Now a Sweet Treat, Once More Valuable Than Gold

The chocolate that most people know of today is more sugar than chocolate. It is the Europeanized version that we are familiar with, cacao flavored with sugar rather than chili peppers. Learning about the original lovers of chocolate can help us enjoy chocolate today, equipped with the knowledge of both rituals and recipes of chocolate.

One of the earliest people who used Theobroma cacao, also known as “the food of the gods,” were the Olmecs from the Mexican Gulf Coast. While not much is known about how their relationship with chocolate, the Olmecs influenced the Maya in the form of which they consumed it. The Maya, from the Yucatan peninsula, enjoyed frothy drinks, and archaeologists have found spouted ceramic jars, that were used not only for pouring chocolate drinks, but also for blowing air inside to create foam.

maya choco.jpg

An elite prepares to drink his chocolate

Much of what is known about pre-Columbian chocolate use is from Mayan writings. They used pottery to prepare chocolate and wrote about cacao preparation on them. The Dresden Codex is full of numerous illustrations involving chocolate, in which gods hold cacao pods or seeds. Cacao had a religious value, as shown by burial rituals. The elite were buried with pottery filled with chocolate substance for them to enjoy after death. There is only evidence of the wealthy consuming chocolate, thus it is not thought that an ordinary Mayan was able to enjoy chocolate as well.

A group in present day Mexico practices a Mayan ritual

The Aztecs also used chocolate for rituals and in daily life. Cacao was also used as a form of currency. While the Maya drank chocolate warm, Aztecs drank it cold. Chocolate was also given to Aztec soldiers as part of their rations, as it was thought to give strength. Priests and and nobles were the ones who consumed chocolate, as well as the emperor Moctezuma, who also used it as an aphrodisiac. Quetzalcoatl was a god who bestowed chocolate to the humans, planting it in his garden. It was believed that drinking chocolate gave a person some of Quetzalcoatl’s wisdom.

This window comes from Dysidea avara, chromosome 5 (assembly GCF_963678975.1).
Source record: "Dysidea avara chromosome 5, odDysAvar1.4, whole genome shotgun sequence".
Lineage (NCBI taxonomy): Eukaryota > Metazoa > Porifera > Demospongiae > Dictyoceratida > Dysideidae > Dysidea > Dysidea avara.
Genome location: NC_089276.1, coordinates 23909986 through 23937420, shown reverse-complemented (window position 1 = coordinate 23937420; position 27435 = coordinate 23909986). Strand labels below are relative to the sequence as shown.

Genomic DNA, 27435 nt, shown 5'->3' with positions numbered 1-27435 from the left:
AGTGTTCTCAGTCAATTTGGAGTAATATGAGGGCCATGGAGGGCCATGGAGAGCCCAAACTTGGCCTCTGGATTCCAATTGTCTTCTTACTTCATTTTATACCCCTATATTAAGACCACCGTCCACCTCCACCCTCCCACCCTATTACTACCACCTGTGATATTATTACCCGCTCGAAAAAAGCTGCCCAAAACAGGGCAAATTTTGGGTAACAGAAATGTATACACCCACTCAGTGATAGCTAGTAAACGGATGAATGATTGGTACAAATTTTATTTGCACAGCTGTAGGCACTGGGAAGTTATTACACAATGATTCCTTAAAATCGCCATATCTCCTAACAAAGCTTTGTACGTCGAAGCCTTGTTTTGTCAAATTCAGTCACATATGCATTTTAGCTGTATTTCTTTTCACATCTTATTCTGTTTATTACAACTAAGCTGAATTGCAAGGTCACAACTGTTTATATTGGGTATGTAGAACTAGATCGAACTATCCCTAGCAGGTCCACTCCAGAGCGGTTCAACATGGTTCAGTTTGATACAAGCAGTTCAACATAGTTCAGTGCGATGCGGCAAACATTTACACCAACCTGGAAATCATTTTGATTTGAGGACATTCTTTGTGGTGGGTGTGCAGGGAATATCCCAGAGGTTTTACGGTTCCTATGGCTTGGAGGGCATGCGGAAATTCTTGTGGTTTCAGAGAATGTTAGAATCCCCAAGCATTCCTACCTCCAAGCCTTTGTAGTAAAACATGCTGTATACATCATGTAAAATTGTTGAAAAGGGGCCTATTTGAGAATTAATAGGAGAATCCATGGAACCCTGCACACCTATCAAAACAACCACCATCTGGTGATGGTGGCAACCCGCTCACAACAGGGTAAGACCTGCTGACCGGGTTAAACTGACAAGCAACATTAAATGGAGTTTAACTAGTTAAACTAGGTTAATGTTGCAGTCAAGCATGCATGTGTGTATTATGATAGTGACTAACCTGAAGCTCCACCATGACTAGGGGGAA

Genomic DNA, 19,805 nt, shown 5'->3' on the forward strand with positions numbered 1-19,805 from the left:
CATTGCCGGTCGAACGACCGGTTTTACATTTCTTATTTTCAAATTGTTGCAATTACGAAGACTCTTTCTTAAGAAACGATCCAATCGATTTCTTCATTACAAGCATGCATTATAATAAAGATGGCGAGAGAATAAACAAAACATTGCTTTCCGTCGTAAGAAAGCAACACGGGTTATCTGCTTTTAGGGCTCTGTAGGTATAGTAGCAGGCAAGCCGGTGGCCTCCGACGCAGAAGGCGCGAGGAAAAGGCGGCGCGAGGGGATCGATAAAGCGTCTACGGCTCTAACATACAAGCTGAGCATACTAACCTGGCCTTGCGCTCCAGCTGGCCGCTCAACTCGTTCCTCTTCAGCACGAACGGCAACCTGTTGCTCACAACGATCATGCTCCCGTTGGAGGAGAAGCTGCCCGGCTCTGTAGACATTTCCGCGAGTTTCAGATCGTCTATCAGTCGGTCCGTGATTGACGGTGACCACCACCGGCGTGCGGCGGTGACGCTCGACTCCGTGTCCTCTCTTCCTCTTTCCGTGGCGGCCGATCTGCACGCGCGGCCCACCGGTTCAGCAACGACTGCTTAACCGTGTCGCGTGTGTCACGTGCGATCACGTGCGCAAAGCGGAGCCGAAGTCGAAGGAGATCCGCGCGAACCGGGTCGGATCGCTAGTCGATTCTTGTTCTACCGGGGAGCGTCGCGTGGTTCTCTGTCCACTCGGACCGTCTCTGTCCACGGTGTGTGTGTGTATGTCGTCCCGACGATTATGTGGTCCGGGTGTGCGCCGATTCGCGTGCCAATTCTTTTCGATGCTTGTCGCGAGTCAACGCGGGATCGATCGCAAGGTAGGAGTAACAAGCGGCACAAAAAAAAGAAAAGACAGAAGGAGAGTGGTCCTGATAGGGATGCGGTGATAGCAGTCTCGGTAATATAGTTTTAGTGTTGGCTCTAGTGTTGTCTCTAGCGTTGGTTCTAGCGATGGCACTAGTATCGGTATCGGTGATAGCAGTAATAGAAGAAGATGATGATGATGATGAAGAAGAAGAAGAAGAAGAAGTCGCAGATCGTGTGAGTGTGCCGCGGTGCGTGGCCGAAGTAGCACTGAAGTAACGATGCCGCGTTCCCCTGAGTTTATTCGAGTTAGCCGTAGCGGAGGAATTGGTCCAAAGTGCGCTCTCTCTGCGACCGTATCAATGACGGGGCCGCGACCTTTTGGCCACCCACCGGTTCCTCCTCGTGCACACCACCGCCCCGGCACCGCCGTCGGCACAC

Chocolate was also closely tied to blood in Aztec culture. Cacao represented the heart torn out of the body for sacrifice, the cacao seeds being the blood spilling out of the body. One ritual entailed a male slave drinking a mix of cacao and blood from the knives used in previous sacrifices, before he was sacrificed.

The way a person chooses to enjoy chocolate is their own choice, but learning about the origins of the food of luxury, of comfort, can help one enjoy it all the more.

 

Works Cited

Coe, Sophie D., and Michael D. Coe. The True History of Chocolate. New York: Thames and Hudson, 1996. Print.

Presilla, Marciel, E. The New Taste of Chocolate: A Cultural and Natural History of Cacao with Recipes. Berkeley: Ten Speed Press, 2009. Print.

“Chocolate Use in Early Aztec Cultures.” International Cocoa Organization. 8 Jan. 2011. Web. 17 Feb. 2016. <http://www.icco.org/faq/54-cocoa-origins/133-chocolate-use-in-early-aztec-cultures.html&gt;.

Feign, Amanda. “A Brief History of Chocolate.” Smithsonian. 1 Mar. 2008. Web. 17 Feb. 2016. <http://www.smithsonianmag.com/arts-culture/a-brief-history-of-chocolate-21860917/?no-ist&gt;.

“Maya and the Ka’kau.” Cacao. Web. 17 Feb. 2016. <http://www.authenticmaya.com/cacao.htm&gt;.

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